The State of Online Recruiting: iHire Investigates Disconnect Between Employers & Job Seekers

Peter Weddle

By: Steve Flook, President & CEO, iHire

If you’re struggling to find qualified talent, you’re not alone. According to iHire’s inaugural State of Online Recruiting report, 53.5% of employers are not receiving applicants who meet their needs. More specifically, when asked to cite their No. 1 online recruiting challenge, 30.9.% of employers said they receive too many irrelevant applications, and 22.6% struggled with an overload of underqualified candidates. While today’s widening skills gap and competitive job market may be partially to blame, our survey of more than 1,650 U.S. employers and job seekers pointed to several areas of disconnect between these two groups.

First, iHire found that stronger two-way communication is needed between employers and candidates. More than 26% of job seekers surveyed said their top online job search challenge was not hearing back from employers after applying or interviewing. However, candidates are also contributing to this “ghosting” phenomenon, where one party suddenly ceases all contact with the other: 5.8% of employers surveyed said “being ghosted by candidates” was their top challenge, while 4.6% cited “reaching out to applicants and not hearing back.”

In addition, we investigated which online tools employers and job seekers are using to find one another. While general job boards were the clear favorite for both sides, the survey implied that they aren’t necessarily the most efficient platform. Of the employers who cited receiving too many irrelevant or underqualified applicants as their top online recruiting challenge, 53.7% prioritize posting their ads to a general job board. In contrast, 14.7% of those employers said the same about an industry-specific job board. On the job seeker side, 45.6% of respondents who have been searching for a job for more than 12 months listed general job boards as their favorite resource.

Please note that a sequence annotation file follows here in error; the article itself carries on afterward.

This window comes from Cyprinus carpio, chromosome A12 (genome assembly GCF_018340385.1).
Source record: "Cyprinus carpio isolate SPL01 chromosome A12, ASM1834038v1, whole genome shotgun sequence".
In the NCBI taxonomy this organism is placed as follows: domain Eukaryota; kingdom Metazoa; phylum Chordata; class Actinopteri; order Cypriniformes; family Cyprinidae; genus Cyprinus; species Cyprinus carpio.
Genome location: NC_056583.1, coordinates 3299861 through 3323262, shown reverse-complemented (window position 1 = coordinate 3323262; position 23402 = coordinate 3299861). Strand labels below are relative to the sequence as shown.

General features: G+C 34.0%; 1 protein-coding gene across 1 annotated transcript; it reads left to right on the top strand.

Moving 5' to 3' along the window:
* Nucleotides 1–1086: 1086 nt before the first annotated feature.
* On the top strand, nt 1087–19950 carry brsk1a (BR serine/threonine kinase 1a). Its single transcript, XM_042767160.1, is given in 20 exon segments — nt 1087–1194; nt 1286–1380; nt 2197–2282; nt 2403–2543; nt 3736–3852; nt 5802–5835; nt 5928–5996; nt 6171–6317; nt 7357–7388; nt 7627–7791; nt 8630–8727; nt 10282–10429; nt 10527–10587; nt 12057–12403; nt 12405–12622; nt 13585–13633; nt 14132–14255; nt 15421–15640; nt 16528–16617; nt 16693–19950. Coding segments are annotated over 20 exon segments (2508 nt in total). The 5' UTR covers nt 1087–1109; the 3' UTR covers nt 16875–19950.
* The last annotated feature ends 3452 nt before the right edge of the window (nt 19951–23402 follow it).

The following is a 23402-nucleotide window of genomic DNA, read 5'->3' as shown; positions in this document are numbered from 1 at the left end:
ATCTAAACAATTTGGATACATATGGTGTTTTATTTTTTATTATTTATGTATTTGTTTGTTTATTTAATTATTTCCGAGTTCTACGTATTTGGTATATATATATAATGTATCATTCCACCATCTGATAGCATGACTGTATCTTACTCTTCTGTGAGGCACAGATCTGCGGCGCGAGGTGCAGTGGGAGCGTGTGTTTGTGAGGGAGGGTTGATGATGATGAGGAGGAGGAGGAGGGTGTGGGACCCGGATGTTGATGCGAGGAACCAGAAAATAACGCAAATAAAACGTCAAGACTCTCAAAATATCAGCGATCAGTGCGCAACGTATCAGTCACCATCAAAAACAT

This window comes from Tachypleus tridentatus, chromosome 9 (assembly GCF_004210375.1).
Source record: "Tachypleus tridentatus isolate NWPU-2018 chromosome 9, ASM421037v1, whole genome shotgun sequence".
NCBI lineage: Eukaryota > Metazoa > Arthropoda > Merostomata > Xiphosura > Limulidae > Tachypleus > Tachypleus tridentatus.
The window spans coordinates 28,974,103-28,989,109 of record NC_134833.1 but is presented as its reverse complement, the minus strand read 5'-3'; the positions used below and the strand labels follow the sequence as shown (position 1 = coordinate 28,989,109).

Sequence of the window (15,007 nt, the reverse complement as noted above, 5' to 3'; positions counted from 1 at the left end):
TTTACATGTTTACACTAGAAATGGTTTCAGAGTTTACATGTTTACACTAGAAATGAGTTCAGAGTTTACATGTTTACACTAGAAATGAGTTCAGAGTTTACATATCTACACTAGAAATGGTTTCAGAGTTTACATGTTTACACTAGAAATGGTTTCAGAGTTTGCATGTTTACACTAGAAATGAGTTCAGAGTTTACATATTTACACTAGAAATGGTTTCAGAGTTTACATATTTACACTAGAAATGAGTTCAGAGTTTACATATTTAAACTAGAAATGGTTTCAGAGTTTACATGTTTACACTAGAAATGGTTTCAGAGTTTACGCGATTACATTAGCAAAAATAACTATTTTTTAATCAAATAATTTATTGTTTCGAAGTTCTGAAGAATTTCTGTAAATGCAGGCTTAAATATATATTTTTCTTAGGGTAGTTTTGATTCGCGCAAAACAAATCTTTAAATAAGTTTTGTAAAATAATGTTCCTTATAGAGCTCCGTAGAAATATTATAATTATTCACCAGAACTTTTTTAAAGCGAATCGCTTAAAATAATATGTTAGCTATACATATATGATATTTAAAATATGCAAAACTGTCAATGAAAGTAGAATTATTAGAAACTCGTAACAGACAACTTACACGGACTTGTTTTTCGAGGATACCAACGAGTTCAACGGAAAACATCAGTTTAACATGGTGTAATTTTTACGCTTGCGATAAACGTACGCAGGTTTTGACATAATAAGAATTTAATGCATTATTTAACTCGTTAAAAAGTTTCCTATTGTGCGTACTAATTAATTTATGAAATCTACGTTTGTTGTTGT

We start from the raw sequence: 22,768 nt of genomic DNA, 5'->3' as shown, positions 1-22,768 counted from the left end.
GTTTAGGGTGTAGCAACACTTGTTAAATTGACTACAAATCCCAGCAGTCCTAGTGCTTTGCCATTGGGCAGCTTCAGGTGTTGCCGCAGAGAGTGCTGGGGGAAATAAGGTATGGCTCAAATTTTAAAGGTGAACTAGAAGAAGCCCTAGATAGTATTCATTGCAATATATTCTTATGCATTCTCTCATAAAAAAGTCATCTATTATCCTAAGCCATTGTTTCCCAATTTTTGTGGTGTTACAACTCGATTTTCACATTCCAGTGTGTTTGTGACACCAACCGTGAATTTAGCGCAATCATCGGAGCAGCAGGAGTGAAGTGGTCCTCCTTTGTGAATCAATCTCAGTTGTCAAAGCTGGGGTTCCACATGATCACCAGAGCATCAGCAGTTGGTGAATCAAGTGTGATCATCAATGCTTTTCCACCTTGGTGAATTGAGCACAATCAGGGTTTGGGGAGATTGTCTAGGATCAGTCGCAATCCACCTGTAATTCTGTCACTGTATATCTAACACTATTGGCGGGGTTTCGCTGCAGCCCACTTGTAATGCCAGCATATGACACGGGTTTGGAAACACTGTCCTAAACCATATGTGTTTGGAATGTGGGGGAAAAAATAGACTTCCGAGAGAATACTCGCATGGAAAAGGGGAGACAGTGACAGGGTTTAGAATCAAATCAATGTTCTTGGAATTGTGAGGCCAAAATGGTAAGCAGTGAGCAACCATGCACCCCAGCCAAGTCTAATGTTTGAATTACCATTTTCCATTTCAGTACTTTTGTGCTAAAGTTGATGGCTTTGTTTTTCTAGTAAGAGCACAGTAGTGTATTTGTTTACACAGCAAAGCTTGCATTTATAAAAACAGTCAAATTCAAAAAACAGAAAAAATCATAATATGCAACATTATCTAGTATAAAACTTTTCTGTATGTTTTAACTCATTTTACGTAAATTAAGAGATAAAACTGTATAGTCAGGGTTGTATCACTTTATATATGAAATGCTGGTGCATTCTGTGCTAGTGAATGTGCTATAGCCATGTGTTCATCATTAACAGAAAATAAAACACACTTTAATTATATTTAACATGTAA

Regardless of where an employer publishes their job ad, they won’t attract applicants if that ad does not contain the right details. When asked which pieces of information are most important in a company’s ad, job seekers’ top responses included salary range, location of job, and qualifications and requirements for the role. Moreover, we found that job seekers and employers aren’t aligned on the importance of company culture in job ads: 62.6% of job seekers said they are more likely to apply to an ad if it includes company culture information, yet 46.1% of employers said they include these details in their postings. Company culture information (i.e. describing what it’s like to work at your company, including fun photos, mentioning unique benefits, etc.) has become an invaluable component of a job ad and helps employers stand out from their competitors.

Lastly, our research provides evidence of high employee turnover rates: 43.1% of candidates surveyed said they are employed and actively searching for a new job. In other words, employees are keeping their options open and enjoying the flexibility to choose where their work, thanks to today’s candidate-centric market. However, this also means that employers must become more proactive in their recruiting and pipelining efforts so they can quickly fill positions left by employees looking for greener pastures.

If employers and job seekers want to maximize the wealth of online recruiting tools at their disposal, they should take the time to better understand one another’s challenges, wants and needs. As a result, it will be easier to identify the right resources and technologies for employers to find qualified talent and candidates to find meaningful work.

For more insights, iHire’s full report is now available for download: https://go.ihire.com/35v1.

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